Sunday, 24 October 2010

Theory and Activism in Marxism

The previous post in this series concentrated on the socialist struggle against economism in the labour movement, and looked at the relevance of that position today. The next two major note fragments - 'Prediction and Perspective' and 'Analysis of Situations. Relations of Force' - address themselves to the place Marxism occupies in the formation of socialist strategy.

Understandably the ability to predict the consequences of unfolding social trends and processes is essential for any kind of Marxist political project. The capacity of theory as a guide to practice depends on identifying those moments where the application of the limited forces at its disposal can make a difference and effect the overall balance of the class struggle. By way of an example, it is to the eternal credit of Militant and others who brought the Anti-Poll Tax Federation together that they could mobilise a mass movement against it and help re-energise the organised working class after the defeats of the 80s. But this realisation wasn't just because of a particularly canny analysis of the situation. As a small but rooted organisation, Militant's analysis condensed the experience of tens of thousands of conversations its membership was having in the labour movement and beyond. Theory drove subsequent practice, but that theory was preceded and conditioned by practice from the outset.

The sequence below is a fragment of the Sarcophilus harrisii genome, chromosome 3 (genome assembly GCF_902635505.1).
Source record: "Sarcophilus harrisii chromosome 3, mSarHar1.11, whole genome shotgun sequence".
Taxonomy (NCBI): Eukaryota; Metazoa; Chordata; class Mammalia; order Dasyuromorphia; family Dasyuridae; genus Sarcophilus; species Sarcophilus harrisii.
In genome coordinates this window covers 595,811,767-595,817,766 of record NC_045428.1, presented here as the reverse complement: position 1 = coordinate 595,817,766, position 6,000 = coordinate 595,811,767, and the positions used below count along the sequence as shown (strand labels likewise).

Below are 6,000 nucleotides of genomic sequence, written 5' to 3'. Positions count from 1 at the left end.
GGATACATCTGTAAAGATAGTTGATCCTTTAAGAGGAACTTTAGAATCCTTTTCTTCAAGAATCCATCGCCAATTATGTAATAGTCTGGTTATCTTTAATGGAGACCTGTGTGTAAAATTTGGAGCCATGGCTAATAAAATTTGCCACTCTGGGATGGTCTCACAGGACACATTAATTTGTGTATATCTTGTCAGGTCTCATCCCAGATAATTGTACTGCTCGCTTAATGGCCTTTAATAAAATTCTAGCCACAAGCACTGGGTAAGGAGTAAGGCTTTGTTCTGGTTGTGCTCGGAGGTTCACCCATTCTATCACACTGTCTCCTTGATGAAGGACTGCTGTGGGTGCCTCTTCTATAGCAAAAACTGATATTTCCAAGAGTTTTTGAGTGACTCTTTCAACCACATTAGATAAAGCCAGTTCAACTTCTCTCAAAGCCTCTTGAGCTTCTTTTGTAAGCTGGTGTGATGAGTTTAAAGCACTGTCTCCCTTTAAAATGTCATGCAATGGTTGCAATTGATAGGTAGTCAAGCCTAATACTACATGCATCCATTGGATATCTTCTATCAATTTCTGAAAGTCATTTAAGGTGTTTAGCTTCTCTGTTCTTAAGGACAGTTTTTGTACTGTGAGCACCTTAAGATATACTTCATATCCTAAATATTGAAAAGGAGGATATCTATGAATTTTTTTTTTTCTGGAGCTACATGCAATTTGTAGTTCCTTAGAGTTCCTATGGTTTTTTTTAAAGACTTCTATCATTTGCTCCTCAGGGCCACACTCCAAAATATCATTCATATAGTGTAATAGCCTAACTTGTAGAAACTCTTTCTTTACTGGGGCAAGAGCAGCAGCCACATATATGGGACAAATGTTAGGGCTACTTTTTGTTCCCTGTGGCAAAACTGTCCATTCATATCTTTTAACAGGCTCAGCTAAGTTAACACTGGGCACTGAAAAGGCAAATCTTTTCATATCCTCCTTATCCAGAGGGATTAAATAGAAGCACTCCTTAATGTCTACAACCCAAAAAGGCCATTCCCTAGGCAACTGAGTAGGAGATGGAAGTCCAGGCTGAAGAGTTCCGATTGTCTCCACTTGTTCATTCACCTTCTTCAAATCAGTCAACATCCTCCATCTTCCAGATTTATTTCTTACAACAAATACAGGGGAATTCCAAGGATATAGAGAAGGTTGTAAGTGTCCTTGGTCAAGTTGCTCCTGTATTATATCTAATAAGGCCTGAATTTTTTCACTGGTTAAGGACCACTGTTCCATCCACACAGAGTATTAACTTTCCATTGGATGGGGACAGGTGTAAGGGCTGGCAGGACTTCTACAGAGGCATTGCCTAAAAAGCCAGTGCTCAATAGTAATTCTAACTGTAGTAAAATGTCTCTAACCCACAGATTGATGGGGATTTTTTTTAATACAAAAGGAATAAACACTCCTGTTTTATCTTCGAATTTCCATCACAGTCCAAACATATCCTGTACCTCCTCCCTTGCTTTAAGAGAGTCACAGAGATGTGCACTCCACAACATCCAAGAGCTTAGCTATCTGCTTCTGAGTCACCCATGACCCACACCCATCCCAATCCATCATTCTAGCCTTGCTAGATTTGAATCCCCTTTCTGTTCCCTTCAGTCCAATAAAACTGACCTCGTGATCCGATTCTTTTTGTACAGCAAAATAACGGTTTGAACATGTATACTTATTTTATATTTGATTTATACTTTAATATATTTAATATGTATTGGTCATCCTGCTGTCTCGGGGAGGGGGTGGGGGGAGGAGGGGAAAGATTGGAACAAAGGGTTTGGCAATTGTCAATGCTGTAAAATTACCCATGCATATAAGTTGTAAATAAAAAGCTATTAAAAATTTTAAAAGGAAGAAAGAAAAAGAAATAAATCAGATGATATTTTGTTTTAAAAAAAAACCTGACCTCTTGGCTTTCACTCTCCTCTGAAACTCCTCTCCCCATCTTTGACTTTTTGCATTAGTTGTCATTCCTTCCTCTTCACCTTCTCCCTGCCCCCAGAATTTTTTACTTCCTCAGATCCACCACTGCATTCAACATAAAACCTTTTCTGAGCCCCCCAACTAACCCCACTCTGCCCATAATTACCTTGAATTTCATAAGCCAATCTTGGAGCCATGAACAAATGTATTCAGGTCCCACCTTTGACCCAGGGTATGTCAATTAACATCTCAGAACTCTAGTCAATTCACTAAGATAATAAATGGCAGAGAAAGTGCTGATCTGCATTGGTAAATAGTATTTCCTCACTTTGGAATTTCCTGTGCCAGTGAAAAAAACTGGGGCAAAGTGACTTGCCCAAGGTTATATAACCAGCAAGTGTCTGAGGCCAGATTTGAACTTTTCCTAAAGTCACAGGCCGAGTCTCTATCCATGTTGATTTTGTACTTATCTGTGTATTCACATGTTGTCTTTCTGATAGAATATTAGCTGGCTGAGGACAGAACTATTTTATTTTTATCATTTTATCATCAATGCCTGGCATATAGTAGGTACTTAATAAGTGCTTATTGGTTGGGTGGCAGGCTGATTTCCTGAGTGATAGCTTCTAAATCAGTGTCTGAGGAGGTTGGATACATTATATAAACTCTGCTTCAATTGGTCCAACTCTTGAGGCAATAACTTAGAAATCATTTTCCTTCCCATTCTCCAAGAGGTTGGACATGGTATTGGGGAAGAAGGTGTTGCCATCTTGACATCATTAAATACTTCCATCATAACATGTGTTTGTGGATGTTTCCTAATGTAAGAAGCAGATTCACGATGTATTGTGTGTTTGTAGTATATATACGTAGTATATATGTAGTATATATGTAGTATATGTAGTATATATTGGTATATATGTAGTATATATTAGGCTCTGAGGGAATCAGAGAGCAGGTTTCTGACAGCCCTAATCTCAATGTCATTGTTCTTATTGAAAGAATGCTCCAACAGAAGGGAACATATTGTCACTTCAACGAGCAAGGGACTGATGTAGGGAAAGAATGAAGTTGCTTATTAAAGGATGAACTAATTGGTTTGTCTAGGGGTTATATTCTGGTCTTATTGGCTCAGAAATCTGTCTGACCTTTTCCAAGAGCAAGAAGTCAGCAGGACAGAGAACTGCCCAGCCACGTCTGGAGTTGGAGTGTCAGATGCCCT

As far as Gramsci was concerned predictions depend on seeing the present and the past as a movement. They are not discrete entities only distantly related to one another. The past is